Lymphoid tissue inducer cells express the chemokine receptors CXCR5 and CCR7 that specifically bind to the homeostatic chemokines CXCL13 and CCL21/19, respectively. These chemokines create gradients that coordinate LTi cell migration and colonization of presumptive lymphoid organ sites (Forster et al., 1996, 1999; Honda et al., 2001; Luther et al., 2003; Mebius, 2003). In addition, the expression of the adhesion molecules ICAM-1, VCAM-1, and MAdCAM-1 by stroma organizer cells ensures retention of hematopoietic cells through the ligation of the integrin receptors α4β1 and α4β7 expressed by LTi and LTin cells surface (Mebius et al., 1996; Hashi et al., 2001; Finke et al., 2002; Veiga-Fernandes et al., 2007). Thus, it is commonly accepted that chemokines and adhesion molecules contribute to a productive and persistent communication between hematopoietic and mesenchymal cells (van de Pavert and Mebius, 2010).
The engagement of LTα1β2 expressed by LTi cells with stromal cell LTβR leads to activation of the classical and alternative NF-κB signaling pathways, which are critical to stroma cell maturation and lymphoid organ development (Weih et al., 1995; Yamada et al., 2000; Alcamo et al., 2001, 2002; Paxian et al., 2002; Yilmaz et al., 2003; Carragher et al., 2004; Lovas et al., 2008). In agreement, mice deficient for LTα, LTβ, LTβR, or molecular players of the NF-κB signaling pathways fail to develop LN and PP (Rennert et al., 1996, 1997, 1998).
The activation of LTβR results in the maturation of stroma cells, inducing the expression of adhesion molecules MAdCAM-1, VCAM-1, and ICAM-1 (Cuff et al., 1999; Dejardin et al., 2002; Yoshida et al., 2002; Ame-Thomas et al., 2007; Vondenhoff et al., 2009a), as well as the homeostatic chemokines CCL19, CCL21, and CXCL13 (Ansel et al., 2000; Luther et al., 2003). In addition, IL-7 and TRANCE induce the expression of LTα1β2 and generate a positive feed-back loop that sustains a continuous supply of signals between stroma and LTi cells granting maturation of the former (Ansel et al., 2000; Honda et al., 2001; Yoshida et al., 2002; Luther et al., 2003; Mebius, 2003).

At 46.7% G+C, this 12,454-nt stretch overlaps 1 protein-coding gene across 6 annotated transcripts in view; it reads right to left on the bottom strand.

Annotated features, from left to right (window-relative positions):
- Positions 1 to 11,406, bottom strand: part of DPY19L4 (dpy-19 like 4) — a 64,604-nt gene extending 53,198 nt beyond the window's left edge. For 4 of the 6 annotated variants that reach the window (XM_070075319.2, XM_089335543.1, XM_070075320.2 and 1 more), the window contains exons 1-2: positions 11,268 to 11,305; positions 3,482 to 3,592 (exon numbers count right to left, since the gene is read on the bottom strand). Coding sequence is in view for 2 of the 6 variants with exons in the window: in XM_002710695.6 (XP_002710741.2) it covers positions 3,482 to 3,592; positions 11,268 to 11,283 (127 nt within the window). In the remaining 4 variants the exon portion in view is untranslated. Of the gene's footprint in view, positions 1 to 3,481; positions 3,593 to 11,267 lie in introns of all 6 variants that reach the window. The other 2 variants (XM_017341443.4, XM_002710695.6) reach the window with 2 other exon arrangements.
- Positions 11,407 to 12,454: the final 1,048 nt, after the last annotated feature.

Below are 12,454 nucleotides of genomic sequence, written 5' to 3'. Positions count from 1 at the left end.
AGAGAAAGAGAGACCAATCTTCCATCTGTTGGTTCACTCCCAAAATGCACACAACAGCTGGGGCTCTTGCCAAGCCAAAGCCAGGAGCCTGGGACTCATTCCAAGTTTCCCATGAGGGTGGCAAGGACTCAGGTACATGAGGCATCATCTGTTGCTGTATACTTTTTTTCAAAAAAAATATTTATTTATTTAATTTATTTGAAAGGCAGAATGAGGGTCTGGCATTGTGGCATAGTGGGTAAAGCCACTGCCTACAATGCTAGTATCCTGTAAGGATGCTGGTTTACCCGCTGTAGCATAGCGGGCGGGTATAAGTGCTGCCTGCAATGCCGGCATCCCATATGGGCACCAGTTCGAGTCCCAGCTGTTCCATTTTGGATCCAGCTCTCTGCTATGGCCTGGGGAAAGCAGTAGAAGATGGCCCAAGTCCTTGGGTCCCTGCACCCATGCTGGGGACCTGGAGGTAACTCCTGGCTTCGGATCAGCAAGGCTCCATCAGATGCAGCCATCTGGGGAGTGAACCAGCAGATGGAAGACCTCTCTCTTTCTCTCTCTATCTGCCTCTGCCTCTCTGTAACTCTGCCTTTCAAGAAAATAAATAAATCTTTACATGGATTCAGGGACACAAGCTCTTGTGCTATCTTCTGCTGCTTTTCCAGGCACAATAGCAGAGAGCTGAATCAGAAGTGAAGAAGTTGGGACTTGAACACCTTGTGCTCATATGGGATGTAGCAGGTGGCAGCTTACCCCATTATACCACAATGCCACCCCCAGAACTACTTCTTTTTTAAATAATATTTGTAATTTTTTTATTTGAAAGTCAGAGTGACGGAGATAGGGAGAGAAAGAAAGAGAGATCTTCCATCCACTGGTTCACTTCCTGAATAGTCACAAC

Maturation of Mesenchymal Cells: The Stromacentric View
The general mechanism of SLO development, whereby LTi cells colonize lymphoid organ primordia, is similar among PP and LN anlagen (Yoshida et al., 2002; Randall et al., 2008; van de Pavert and Mebius, 2010; Cupedo, 2011). However, despite the obvious parallels there are also remarkable differences between the morphogenesis of these organs. Examples of such differential processes are provided by IL7/IL7R and TRANCE/TRANCE-R signaling. Thus, while IL7R signal is critical to PP development, as revealed by Il7r-/- mice, brachial, axillary, and mesenteric LN develop normally in these animals (Adachi et al., 1998; Yoshida et al., 1999; Luther et al., 2003). Furthermore, while in Trance-/- and Traf6-/- mice LN development is severely compromised, PP form normally in these mice (Dougall et al., 1999; Naito et al., 1999). Finally, the tyrosine kinase receptor RET also plays a differential role in LN and PP genesis. This is revealed by the absence of PP in Ret null embryos, which have seemingly normal LN anlagen development (Veiga-Fernandes et al., 2007).
Interestingly, mesenchymal organizer cells from LN and PP also exhibit distinctive genetic features (Yoshida et al., 2002; Cupedo et al., 2004; Okuda et al., 2007). This genetic heterogeneity, suggests that LTo cells may also provide different cues to hematopoietic cells. Nevertheless, it remains unclear whether the acquisition of such divergent genetic profiles are cell autonomous or derived from paracrine cellular interaction with different hematopoietic cell subsets.
The distribution of mesenchymal cells within lymphoid organs differs between PP and LN. In the intestine, stromal cells are distributed throughout the gut tissue that becomes colonized by highly motile hematopoietic cells between day E12.5 and E15.5. At this stage rare VCAM-1+ cells are detected in the gut wall (Adachi et al., 1997). However, by E16.5, VCAM-1+/ICAM-1+ clusters of stroma cells are clearly visible forming PP primordia (Adachi et al., 1997; Yoshida et al., 1999; Hashi et al., 2001; Veiga-Fernandes et al., 2007). Conversely, LN invariably develop within lymph sacs, where ICAM-1+VCAM-1+ mesenchymal stromal cells initially surround endothelial cells and by E16.5 start to invade the endothelium core to form a proper compartment of the anlagen (Okuda et al., 2007). Surprisingly, although lymphatic endothelial cells are essential to the correct formation of LN and lymphatic vasculature, they are dispensable for the initial aggregation of LTi and LTo cells (Cupedo et al., 2004; Vondenhoff et al., 2009b; Benezech et al., 2010).